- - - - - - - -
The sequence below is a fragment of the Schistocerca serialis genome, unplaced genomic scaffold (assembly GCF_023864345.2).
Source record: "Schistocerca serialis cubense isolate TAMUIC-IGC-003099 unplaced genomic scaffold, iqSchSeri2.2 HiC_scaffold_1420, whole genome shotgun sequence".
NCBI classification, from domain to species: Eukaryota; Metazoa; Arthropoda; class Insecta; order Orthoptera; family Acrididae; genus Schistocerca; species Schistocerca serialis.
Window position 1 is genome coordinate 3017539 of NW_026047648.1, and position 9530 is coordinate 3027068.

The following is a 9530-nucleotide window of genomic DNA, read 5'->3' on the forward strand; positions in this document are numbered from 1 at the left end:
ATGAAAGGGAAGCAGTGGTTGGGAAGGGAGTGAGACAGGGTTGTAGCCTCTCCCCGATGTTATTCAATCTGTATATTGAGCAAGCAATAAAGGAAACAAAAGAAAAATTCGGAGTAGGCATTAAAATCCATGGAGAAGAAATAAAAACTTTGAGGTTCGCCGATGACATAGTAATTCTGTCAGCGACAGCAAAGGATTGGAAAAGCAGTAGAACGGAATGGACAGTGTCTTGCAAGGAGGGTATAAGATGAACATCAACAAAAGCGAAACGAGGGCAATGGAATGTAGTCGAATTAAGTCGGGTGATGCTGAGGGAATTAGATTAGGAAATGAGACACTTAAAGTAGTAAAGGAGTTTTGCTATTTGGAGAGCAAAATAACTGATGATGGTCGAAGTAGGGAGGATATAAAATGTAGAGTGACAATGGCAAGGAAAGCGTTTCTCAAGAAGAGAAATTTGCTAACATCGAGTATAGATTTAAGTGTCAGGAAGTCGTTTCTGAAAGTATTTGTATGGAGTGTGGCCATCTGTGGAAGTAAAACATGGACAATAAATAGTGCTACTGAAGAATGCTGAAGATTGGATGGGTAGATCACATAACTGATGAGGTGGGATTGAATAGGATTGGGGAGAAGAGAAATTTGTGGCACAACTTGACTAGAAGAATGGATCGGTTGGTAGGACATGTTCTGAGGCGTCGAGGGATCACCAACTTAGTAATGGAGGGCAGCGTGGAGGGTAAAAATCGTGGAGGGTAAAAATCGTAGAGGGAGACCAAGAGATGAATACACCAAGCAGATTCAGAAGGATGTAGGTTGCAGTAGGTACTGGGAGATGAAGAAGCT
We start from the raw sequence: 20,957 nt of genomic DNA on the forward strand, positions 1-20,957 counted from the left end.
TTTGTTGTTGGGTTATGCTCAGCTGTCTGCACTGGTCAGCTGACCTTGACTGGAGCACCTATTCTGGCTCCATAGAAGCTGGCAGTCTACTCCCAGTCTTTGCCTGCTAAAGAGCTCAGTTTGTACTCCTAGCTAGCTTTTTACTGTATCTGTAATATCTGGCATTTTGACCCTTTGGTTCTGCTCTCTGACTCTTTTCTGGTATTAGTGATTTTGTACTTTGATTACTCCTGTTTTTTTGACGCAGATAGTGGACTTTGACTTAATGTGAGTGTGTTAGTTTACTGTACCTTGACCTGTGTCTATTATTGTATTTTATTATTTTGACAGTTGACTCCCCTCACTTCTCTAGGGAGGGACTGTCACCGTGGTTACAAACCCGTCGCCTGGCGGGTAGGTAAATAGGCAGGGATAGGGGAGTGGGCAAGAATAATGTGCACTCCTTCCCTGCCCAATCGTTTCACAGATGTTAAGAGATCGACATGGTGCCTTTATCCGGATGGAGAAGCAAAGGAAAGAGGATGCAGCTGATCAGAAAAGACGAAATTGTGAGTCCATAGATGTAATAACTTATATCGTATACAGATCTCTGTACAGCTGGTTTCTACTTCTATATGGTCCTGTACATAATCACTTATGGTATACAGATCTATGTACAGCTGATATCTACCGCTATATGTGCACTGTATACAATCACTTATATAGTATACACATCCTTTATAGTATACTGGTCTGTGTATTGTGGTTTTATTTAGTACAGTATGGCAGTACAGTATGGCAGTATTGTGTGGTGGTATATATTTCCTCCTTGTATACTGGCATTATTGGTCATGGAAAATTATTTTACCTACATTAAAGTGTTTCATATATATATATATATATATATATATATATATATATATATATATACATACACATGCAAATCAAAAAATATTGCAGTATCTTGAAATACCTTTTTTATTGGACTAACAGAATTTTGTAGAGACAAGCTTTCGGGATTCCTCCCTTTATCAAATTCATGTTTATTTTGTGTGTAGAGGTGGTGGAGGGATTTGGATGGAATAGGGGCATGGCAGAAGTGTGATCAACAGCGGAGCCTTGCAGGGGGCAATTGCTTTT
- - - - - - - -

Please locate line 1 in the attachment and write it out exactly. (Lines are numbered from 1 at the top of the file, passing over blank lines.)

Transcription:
The sequence below is a fragment of the Schistocerca serialis genome, unplaced genomic scaffold (assembly GCF_023864345.2).